Wow, I’ve been seriously neglecting this blog. Where have the past four months gone? I’ve been busier with my new baby, but that really isn’t enough of an excuse. After all, I’ve been finding time to play Words with Friends.
So, I’ll try to sum up events in my reading life. I went through a dry spell, when I just couldn’t seem to find enough time to read. Life isn’t quite as wonderful without novels. I missed the escapism.
So, I tried something new: I started listening to audio books on my commute to work. My first audio book was The Road by Cormac McCarthy (I know, I know–it’s a depressing choice for a first experience).
Well, The Road was definitely a tearjeaker, but I liked it. The descriptions were amazing, and there was a glimmer of hope amidst the darkness. I didn’t feel like slitting my wrists after listening to it, as some warned me I would feel. However, I do prefer Margaret Atwood’s post-apocalyptic world.
The audiobook experience was so much better than listening to the one crappy radio station I can get in my car. I’ve decided that I prefer to read print books, but I’ll take what I can get. Listening to audio books is better than starving for novels because I can’t find enough time to sit down with a print copy.
Currently, I’m listening to City of Bones by Cassandra Clare.
It’s holding my interest, but honestly I am not crazy about Jace. He’s such a vain know-it-all. Maybe I’ll grow to like him more as the novel progresses? I don’t know…I’m over halfway through the book.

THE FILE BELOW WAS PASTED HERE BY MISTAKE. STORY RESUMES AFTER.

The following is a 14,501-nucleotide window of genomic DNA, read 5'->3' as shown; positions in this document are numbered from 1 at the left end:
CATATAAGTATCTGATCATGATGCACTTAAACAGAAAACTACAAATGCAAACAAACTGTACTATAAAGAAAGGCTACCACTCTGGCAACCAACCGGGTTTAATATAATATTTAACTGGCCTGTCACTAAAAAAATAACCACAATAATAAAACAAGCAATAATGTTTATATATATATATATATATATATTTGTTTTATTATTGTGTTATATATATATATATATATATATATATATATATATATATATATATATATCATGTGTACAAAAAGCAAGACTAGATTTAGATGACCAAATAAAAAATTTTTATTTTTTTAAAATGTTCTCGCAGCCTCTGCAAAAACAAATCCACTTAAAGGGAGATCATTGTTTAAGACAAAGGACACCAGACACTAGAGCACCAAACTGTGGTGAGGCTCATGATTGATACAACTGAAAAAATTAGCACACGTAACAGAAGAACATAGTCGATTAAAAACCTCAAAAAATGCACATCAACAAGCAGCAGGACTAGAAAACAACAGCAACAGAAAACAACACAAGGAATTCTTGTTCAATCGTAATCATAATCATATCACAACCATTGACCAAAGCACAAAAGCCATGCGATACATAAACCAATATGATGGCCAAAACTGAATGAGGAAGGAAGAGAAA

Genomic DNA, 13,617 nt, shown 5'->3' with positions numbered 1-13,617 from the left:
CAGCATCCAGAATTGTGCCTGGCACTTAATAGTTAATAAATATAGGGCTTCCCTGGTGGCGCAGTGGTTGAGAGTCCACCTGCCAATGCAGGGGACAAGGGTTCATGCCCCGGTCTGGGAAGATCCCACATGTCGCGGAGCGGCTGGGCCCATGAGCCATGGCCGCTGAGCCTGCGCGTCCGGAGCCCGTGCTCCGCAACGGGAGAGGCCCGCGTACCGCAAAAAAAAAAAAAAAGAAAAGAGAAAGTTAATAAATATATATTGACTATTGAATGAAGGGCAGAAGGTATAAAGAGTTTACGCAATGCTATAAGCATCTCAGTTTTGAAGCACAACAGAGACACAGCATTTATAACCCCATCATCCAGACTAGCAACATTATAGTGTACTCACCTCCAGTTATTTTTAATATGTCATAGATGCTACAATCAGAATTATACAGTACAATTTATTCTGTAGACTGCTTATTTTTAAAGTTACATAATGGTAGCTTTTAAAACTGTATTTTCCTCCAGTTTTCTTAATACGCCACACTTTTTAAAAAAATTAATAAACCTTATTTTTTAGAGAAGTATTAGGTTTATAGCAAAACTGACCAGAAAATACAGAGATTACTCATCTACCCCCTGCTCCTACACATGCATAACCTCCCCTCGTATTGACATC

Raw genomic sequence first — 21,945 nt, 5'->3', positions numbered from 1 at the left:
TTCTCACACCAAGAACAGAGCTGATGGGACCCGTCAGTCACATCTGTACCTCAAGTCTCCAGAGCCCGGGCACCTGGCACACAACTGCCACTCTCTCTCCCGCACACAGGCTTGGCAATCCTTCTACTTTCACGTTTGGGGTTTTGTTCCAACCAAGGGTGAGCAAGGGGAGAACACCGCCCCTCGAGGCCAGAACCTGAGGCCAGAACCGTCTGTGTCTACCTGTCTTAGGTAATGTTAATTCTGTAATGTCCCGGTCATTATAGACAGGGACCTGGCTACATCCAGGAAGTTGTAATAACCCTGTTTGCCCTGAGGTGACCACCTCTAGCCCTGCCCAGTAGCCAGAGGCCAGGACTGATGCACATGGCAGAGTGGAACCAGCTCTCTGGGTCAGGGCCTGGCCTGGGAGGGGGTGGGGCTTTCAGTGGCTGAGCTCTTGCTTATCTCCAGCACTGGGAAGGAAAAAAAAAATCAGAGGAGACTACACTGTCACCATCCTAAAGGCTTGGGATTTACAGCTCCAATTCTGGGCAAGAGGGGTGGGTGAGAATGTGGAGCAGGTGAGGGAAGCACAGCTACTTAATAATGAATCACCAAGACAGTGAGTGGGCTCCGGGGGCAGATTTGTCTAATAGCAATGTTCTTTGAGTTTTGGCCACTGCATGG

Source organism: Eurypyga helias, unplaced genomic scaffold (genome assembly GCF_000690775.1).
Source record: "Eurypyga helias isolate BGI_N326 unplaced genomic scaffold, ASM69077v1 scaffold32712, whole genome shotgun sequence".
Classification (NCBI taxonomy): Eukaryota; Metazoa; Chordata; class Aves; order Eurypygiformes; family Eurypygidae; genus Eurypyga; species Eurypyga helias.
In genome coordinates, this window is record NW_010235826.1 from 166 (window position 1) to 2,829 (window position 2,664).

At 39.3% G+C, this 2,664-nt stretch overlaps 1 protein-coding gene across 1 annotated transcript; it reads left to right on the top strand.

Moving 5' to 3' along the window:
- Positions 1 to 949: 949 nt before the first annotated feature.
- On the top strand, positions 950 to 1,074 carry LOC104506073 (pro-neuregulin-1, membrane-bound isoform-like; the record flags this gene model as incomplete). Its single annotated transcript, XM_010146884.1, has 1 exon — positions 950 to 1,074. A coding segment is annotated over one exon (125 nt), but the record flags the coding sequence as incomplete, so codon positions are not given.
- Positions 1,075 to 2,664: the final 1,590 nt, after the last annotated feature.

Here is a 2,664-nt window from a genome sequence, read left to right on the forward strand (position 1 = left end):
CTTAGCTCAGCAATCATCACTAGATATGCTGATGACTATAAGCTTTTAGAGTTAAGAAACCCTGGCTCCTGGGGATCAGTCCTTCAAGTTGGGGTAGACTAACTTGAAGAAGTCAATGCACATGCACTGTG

This spring I’ve found some time to read print novels: http://www.goodreads.com/user_challenges/218268. I’ll highlight my two favorites:
This is one of the best high school/coming-of-age stories I’ve ever read. The narrator/protagonist Quentin is instropspective while still being believable (for the most part). Here’s one of the best quotes from this novel:
“What a treacherous thing to believe that a person is more than a person.”
The other favorite is a classic that I should have read years ago:
This book was mildly reminiscent of The Catcher in the Rye, another favorite of mine, but is also a classic on its own. Plath’s work reveals so many of the gender constraints during the 1950s. I wish I could make everyone who idealized this era, but hasn’t lived through it, read this book.
Currently, I’m reading The Fault in Our Stars by John Green.
I’ve barely waded into this novel, and I’m already hooked. I’ll be back with comments and hopefully start blogging more frequently.